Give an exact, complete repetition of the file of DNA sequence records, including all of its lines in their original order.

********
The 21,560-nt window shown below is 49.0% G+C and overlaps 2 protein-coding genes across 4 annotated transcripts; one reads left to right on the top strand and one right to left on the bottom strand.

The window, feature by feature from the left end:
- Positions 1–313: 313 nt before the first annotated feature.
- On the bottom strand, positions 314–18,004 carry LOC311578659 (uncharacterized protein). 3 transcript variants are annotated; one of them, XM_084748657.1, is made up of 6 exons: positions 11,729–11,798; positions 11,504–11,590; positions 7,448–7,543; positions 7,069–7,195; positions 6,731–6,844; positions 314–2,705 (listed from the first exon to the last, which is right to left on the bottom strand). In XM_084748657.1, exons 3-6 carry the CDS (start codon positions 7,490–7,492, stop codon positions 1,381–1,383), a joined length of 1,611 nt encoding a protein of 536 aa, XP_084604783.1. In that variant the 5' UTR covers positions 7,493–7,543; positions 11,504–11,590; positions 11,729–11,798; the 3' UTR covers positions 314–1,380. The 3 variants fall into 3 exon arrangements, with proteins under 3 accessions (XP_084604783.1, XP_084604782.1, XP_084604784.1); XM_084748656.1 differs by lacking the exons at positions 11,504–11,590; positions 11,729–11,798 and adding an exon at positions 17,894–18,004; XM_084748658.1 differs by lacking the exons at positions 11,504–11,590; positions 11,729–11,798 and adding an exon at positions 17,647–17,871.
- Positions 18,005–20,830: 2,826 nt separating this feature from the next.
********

The 21,560-nt window shown below is 49.0% G+C and overlaps 2 protein-coding genes across 4 annotated transcripts; one reads left to right on the top strand and one right to left on the bottom strand.

The window, feature by feature from the left end:
- Positions 1–313: 313 nt before the first annotated feature.
- On the bottom strand, positions 314–18,004 carry LOC311578659 (uncharacterized protein). 3 transcript variants are annotated; one of them, XM_084748657.1, is made up of 6 exons: positions 11,729–11,798; positions 11,504–11,590; positions 7,448–7,543; positions 7,069–7,195; positions 6,731–6,844; positions 314–2,705 (listed from the first exon to the last, which is right to left on the bottom strand). In XM_084748657.1, exons 3-6 carry the CDS (start codon positions 7,490–7,492, stop codon positions 1,381–1,383), a joined length of 1,611 nt encoding a protein of 536 aa, XP_084604783.1. In that variant the 5' UTR covers positions 7,493–7,543; positions 11,504–11,590; positions 11,729–11,798; the 3' UTR covers positions 314–1,380. The 3 variants fall into 3 exon arrangements, with proteins under 3 accessions (XP_084604783.1, XP_084604782.1, XP_084604784.1); XM_084748656.1 differs by lacking the exons at positions 11,504–11,590; positions 11,729–11,798 and adding an exon at positions 17,894–18,004; XM_084748658.1 differs by lacking the exons at positions 11,504–11,590; positions 11,729–11,798 and adding an exon at positions 17,647–17,871.
- Positions 18,005–20,830: 2,826 nt separating this feature from the next.